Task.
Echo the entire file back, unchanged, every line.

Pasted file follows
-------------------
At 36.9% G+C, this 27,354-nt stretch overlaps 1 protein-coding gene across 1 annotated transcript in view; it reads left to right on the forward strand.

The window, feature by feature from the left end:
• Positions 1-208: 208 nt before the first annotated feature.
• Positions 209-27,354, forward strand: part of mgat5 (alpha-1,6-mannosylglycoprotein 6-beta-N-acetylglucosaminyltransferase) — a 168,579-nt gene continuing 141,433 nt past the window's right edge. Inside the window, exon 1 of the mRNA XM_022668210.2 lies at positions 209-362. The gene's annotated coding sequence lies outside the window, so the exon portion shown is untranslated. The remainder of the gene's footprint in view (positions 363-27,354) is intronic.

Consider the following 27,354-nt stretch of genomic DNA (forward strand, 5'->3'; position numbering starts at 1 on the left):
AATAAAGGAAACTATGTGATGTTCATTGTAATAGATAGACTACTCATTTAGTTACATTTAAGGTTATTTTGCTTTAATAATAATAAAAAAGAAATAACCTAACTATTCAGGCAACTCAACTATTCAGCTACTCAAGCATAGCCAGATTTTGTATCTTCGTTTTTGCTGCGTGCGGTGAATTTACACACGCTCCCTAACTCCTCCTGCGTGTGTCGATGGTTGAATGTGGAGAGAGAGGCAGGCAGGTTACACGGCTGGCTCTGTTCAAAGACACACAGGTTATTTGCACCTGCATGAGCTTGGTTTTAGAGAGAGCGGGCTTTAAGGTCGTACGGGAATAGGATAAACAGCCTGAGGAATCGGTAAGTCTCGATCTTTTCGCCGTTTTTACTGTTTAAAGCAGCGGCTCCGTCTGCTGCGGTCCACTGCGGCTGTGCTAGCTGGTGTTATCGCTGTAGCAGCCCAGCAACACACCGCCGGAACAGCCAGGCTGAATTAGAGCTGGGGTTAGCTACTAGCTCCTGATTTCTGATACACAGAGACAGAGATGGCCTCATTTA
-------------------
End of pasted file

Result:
At 36.9% G+C, this 27,354-nt stretch overlaps 1 protein-coding gene across 1 annotated transcript in view; it reads left to right on the forward strand.

The window, feature by feature from the left end:
• Positions 1-208: 208 nt before the first annotated feature.
• Positions 209-27,354, forward strand: part of mgat5 (alpha-1,6-mannosylglycoprotein 6-beta-N-acetylglucosaminyltransferase) — a 168,579-nt gene continuing 141,433 nt past the window's right edge. Inside the window, exon 1 of the mRNA XM_022668210.2 lies at positions 209-362. The gene's annotated coding sequence lies outside the window, so the exon portion shown is untranslated. The remainder of the gene's footprint in view (positions 363-27,354) is intronic.

Consider the following 27,354-nt stretch of genomic DNA (forward strand, 5'->3'; position numbering starts at 1 on the left):
AATAAAGGAAACTATGTGATGTTCATTGTAATAGATAGACTACTCATTTAGTTACATTTAAGGTTATTTTGCTTTAATAATAATAAAAAAGAAATAACCTAACTATTCAGGCAACTCAACTATTCAGCTACTCAAGCATAGCCAGATTTTGTATCTTCGTTTTTGCTGCGTGCGGTGAATTTACACACGCTCCCTAACTCCTCCTGCGTGTGTCGATGGTTGAATGTGGAGAGAGAGGCAGGCAGGTTACACGGCTGGCTCTGTTCAAAGACACACAGGTTATTTGCACCTGCATGAGCTTGGTTTTAGAGAGAGCGGGCTTTAAGGTCGTACGGGAATAGGATAAACAGCCTGAGGAATCGGTAAGTCTCGATCTTTTCGCCGTTTTTACTGTTTAAAGCAGCGGCTCCGTCTGCTGCGGTCCACTGCGGCTGTGCTAGCTGGTGTTATCGCTGTAGCAGCCCAGCAACACACCGCCGGAACAGCCAGGCTGAATTAGAGCTGGGGTTAGCTACTAGCTCCTGATTTCTGATACACAGAGACAGAGATGGCCTCATTTA